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To RAID, or not to RAID... is nas backup the best answer?

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September 17, 2007 5:25:58 PM

I'm wanting to add a NAS to my network as I'm tired of having a huge server just to hold a couple hundred megs of media. I would like to have about 1tb of storage for files ranging from 1mb to 8gb.

I am tempted to just buy a 2 drive NAS with two 1tb drives and RAID-1 them. However I'm concerned about being screwed if the NAS itself dies, which makes me ponder getting two single drive NAS's and use NAS backup to secure my data, but it would likely be more expensive and would only contain the data from the most recent backup.

So which is the best route? Option B would provide a rock solid backup that may be a little out of date depending on the latest backup but would be more expensive. Option A would probably be the easiest, however i'm not quite sure of the performance on mirroring an 8 gig file.
September 17, 2007 11:06:55 PM

Why cant you go an option A with RAID-0 this will mirror the drives and you would always have a backup on a separate drive.

Depends on how much money you have to burn there are many options out there. For instance you have your NAS or you could do what i did and bought a separate machine with a RAID card and now i have 2tb of data in RAID-5 which i love...
September 21, 2007 7:40:57 PM

i made mention of the risk in RAID-0 is that if the raid controller fails you are screwed until you buy the same controller again. you're drives data will always be safe but what if you don't know how to interpret it?

raid-0: capable backup with the raid controller itself as the weak link, always synchronized though.

nas->nas backup: means that if the lead disk dies then i have a not as up-to-date drive but it will work like a normal drive in any machine.

the knock on each is the risk of raid0, and the expense of nas->nas backup coupled with not 100% backup.
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September 21, 2007 8:27:34 PM

Quote:
"Why cant you go an option A with RAID-0 this will mirror the drives and you would always have a backup on a separate drive. "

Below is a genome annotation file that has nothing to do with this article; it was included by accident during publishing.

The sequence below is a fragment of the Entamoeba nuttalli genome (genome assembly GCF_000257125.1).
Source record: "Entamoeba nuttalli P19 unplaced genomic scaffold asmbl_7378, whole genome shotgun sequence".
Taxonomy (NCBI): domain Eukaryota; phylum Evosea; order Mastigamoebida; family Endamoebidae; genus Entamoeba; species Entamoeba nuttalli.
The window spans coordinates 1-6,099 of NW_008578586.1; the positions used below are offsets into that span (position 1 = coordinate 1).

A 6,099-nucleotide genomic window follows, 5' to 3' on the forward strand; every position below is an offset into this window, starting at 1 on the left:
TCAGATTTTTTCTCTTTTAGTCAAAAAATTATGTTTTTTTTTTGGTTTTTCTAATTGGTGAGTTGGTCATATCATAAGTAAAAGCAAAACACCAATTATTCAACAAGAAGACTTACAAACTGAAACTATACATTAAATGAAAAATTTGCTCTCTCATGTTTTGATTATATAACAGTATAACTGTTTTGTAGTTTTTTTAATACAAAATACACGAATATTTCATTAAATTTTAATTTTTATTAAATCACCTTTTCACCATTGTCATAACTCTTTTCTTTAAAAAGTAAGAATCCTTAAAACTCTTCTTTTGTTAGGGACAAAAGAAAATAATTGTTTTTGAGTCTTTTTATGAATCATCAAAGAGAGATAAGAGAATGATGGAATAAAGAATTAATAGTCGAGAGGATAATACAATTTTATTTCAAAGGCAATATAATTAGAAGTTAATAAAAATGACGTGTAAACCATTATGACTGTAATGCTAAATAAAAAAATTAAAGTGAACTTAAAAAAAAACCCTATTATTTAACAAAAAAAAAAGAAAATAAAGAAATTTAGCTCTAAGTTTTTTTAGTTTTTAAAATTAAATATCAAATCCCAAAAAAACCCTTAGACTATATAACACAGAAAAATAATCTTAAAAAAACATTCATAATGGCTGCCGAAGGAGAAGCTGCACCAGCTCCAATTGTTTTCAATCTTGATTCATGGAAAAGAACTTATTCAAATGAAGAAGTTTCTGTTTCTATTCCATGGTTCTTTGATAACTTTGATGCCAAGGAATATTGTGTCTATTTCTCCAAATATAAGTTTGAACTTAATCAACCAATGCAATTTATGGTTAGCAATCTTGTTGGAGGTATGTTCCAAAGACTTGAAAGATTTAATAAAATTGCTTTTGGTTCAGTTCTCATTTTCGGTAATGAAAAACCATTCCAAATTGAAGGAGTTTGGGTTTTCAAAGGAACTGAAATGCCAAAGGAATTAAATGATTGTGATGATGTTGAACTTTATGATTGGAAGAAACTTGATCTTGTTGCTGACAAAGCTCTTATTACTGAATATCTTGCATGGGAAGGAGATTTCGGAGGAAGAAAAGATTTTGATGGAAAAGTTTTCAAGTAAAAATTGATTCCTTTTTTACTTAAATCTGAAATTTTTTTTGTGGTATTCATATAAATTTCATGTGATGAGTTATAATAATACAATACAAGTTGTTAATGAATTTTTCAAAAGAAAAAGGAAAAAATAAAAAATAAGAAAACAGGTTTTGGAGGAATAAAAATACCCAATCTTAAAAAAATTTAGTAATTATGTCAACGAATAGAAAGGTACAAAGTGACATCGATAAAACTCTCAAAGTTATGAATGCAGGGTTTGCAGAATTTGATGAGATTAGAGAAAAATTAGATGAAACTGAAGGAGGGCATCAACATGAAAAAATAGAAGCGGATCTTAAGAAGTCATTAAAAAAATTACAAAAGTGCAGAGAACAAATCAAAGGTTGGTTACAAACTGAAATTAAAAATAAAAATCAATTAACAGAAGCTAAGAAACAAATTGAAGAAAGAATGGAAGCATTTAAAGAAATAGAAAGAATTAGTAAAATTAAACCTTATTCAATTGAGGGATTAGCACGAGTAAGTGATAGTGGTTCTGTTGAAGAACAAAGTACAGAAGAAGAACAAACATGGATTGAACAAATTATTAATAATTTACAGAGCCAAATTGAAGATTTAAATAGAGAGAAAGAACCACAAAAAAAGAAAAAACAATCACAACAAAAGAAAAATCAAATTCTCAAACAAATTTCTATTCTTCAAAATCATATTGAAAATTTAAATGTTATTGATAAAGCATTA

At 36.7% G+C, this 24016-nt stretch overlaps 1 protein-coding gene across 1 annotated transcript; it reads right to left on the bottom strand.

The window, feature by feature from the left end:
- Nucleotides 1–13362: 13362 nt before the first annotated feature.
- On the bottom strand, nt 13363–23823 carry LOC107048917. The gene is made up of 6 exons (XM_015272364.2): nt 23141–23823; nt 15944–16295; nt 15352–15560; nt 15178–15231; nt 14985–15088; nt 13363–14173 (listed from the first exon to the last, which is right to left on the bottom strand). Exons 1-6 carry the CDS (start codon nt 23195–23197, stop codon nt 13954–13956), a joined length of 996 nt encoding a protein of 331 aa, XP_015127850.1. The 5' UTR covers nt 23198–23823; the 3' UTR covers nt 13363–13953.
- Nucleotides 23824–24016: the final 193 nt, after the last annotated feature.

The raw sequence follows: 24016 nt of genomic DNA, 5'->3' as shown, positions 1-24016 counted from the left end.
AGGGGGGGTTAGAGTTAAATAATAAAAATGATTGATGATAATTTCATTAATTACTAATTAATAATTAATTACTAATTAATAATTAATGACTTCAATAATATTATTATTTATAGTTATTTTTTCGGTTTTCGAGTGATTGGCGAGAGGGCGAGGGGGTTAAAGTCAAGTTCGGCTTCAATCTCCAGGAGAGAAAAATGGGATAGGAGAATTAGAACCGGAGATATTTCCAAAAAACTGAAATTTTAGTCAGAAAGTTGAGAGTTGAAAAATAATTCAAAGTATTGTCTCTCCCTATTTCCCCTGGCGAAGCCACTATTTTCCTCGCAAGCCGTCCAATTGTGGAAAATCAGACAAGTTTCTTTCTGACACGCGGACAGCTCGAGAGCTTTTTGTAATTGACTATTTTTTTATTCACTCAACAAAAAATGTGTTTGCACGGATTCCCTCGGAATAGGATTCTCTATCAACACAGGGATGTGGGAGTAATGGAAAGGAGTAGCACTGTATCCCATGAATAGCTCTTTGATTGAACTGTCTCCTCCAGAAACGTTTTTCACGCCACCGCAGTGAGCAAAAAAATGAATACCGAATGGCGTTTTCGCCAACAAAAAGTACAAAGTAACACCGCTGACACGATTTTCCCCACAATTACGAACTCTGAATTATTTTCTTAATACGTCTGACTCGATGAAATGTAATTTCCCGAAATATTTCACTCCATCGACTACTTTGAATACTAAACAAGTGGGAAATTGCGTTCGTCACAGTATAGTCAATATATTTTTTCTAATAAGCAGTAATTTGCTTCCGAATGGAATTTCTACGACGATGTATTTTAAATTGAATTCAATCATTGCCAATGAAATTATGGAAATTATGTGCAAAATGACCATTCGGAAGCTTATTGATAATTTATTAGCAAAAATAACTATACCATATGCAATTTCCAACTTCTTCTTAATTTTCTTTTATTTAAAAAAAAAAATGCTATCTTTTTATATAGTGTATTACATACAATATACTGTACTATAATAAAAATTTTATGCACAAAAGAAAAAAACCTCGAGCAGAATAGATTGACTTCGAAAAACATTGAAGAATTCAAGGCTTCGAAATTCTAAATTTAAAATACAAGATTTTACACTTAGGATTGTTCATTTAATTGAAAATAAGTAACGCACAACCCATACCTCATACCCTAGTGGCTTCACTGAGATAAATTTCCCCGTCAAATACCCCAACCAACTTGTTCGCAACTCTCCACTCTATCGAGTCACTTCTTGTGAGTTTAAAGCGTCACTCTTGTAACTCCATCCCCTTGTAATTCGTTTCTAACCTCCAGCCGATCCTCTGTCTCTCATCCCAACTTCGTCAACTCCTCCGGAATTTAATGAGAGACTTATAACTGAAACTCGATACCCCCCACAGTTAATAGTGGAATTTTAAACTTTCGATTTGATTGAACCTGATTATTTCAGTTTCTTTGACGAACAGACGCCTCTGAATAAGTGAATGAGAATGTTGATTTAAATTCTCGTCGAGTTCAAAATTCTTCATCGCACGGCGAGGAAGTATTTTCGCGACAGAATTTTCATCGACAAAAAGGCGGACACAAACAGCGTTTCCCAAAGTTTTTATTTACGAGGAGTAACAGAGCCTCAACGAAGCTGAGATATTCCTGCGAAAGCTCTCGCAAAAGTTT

You meant RAID-1, right? (RAID-0 doesn't make sense for his situation at all, his data is screwed if one of his drives fail or if the controller card fails - either way!)

uschxc, I had the similar concern and I ended up with a Infrant NAS (NV+) - this offered X-RAID (or RAID 5 if you prefer), but has a sweet option of being able to back up to a USB drive (This USB drive can be connected to the NAS directly and you can setup an automated job to do the backups from the NAS to the USB drive every evening or whatever schedule you are comfortable with...
HTH
September 21, 2007 8:38:35 PM

jj14 said:
"Why cant you go an option A with RAID-0 this will mirror the drives and you would always have a backup on a separate drive. "

HUH? You meant RAID-1, right? (RAID-0 doesn't make sense for his situation at all, his data is screwed if one of his drives fail or if the controller card fails - either way!)

uschxc, I had the similar concern and I ended up with a Infrant NAS (NV+) - this offered X-RAID (or RAID 5 if you prefer), but has a sweet option of being able to back up to a USB drive (This USB drive can be connected to the NAS directly and you can setup an automated job to do the backups from the NAS to the USB drive every evening or whatever schedule you are comfortable with...
HTH


Raid 1 is Correct.

uschxc, if you are so worried about losing data period, I would suggest backing up to something like a tape drive or compressed DVD images onto disc. At least if you do lose the controller, you will have the data on another medium to retrieve from.

At any rate, if you buy a NAS, grandfather data to tape and both go, you'd have to consider contacting a data recovery service to retrieve the data. That means money, but at least you'd get it all back.

If you wished to, go even simpler and buy a large drive and have it in an external shell, connected to a USB port. Do a weekly back up to it and once its done, disconnect it from everything until you are ready for your next scheduled backup. If you lose the server, its all backed up and the data can be in an uncompressed format for direct access.
September 22, 2007 12:12:13 AM

And there you have your answer always use 2 or even three back-up schemes. You could do a nas as one backup scheme and then use something like Seagate Mirra to double back-up really important files. This is what I use, plus I use retrospect to back up my boot drive to another drive. So I am using 3 back-up schemes
September 22, 2007 10:29:21 PM

oops RAID-1 is what i meant the 0 and 1 arent even close on the keyboard either :S
September 22, 2007 11:29:28 PM

Personal servers are nice, but backup should be available to be updated when something changes or files are added.

Personally, I choose Acronis and use SCSI drives within my systems, to perform complete system backups. The ultra SCSI drives have very long MTBF and have saved my bacon a few times.
!